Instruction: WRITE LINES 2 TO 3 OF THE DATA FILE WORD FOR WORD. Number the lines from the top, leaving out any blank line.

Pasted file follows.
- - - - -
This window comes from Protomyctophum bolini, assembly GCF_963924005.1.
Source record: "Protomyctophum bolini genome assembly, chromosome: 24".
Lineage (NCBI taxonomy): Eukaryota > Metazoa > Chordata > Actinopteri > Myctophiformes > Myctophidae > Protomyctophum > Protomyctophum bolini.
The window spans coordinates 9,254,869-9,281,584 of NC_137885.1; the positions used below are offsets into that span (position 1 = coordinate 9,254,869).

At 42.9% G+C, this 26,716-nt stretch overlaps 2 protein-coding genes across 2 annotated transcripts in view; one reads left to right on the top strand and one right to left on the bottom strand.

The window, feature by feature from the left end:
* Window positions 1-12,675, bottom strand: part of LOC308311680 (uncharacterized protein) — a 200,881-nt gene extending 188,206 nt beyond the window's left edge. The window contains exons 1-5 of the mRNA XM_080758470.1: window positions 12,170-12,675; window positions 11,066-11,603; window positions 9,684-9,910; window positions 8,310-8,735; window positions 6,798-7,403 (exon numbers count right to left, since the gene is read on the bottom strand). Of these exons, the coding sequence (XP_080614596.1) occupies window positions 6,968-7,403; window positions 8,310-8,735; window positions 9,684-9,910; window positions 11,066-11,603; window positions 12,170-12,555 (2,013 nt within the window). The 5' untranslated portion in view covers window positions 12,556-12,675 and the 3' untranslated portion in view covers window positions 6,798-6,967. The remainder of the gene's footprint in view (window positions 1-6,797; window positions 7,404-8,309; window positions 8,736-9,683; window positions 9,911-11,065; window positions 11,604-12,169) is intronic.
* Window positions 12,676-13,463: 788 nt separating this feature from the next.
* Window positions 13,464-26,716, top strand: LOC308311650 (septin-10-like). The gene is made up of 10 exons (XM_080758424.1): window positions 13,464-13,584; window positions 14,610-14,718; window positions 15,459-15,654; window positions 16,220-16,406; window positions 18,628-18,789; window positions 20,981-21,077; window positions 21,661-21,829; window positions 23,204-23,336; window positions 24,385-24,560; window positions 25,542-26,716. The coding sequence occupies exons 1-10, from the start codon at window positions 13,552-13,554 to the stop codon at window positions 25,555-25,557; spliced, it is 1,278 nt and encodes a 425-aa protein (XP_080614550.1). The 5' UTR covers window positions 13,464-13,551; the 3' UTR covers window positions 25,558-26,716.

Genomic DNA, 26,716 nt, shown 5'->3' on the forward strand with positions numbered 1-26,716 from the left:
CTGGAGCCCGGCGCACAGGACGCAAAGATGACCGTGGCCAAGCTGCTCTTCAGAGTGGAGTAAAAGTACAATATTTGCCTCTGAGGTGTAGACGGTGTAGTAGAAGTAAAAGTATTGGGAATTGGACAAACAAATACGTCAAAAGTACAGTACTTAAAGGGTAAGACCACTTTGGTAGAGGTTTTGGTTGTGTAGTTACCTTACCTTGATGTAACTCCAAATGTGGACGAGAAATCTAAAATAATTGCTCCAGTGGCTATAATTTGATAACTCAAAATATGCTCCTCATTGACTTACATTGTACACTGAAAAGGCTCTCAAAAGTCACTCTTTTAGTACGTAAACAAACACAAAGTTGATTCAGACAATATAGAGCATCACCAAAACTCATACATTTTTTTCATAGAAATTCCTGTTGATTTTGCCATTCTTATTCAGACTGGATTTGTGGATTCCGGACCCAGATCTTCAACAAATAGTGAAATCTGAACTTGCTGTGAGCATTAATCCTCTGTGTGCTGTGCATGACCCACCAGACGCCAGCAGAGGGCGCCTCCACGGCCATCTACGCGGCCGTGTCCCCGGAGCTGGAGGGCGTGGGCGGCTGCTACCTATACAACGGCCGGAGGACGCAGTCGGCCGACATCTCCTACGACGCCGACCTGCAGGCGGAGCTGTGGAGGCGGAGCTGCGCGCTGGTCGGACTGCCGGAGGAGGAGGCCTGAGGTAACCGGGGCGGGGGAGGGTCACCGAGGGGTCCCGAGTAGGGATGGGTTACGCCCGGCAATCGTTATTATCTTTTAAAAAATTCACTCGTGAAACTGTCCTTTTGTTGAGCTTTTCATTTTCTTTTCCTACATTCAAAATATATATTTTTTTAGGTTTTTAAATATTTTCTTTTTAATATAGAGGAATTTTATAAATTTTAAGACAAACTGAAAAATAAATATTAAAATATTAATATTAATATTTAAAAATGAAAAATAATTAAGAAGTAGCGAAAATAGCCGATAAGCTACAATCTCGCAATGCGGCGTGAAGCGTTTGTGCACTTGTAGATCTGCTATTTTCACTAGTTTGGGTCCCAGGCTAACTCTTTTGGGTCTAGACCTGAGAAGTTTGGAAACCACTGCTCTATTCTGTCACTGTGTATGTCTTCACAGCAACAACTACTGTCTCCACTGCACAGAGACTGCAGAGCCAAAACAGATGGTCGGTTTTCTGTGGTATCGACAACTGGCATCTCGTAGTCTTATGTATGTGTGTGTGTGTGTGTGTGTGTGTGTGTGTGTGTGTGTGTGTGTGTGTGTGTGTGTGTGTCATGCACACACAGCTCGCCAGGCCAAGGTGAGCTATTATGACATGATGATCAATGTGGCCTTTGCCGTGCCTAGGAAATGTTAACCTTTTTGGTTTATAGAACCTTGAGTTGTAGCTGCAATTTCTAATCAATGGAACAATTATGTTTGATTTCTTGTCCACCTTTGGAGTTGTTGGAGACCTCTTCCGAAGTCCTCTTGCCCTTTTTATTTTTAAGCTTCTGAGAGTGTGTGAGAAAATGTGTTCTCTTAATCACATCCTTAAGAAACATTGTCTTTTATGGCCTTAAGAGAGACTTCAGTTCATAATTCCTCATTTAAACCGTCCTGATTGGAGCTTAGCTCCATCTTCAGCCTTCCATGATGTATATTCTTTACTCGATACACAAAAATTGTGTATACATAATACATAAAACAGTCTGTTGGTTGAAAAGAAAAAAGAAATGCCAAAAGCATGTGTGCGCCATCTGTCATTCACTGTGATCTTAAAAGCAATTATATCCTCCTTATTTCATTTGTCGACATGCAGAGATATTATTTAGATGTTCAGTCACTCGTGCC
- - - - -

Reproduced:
Source record: "Protomyctophum bolini genome assembly, chromosome: 24".
Lineage (NCBI taxonomy): Eukaryota > Metazoa > Chordata > Actinopteri > Myctophiformes > Myctophidae > Protomyctophum > Protomyctophum bolini.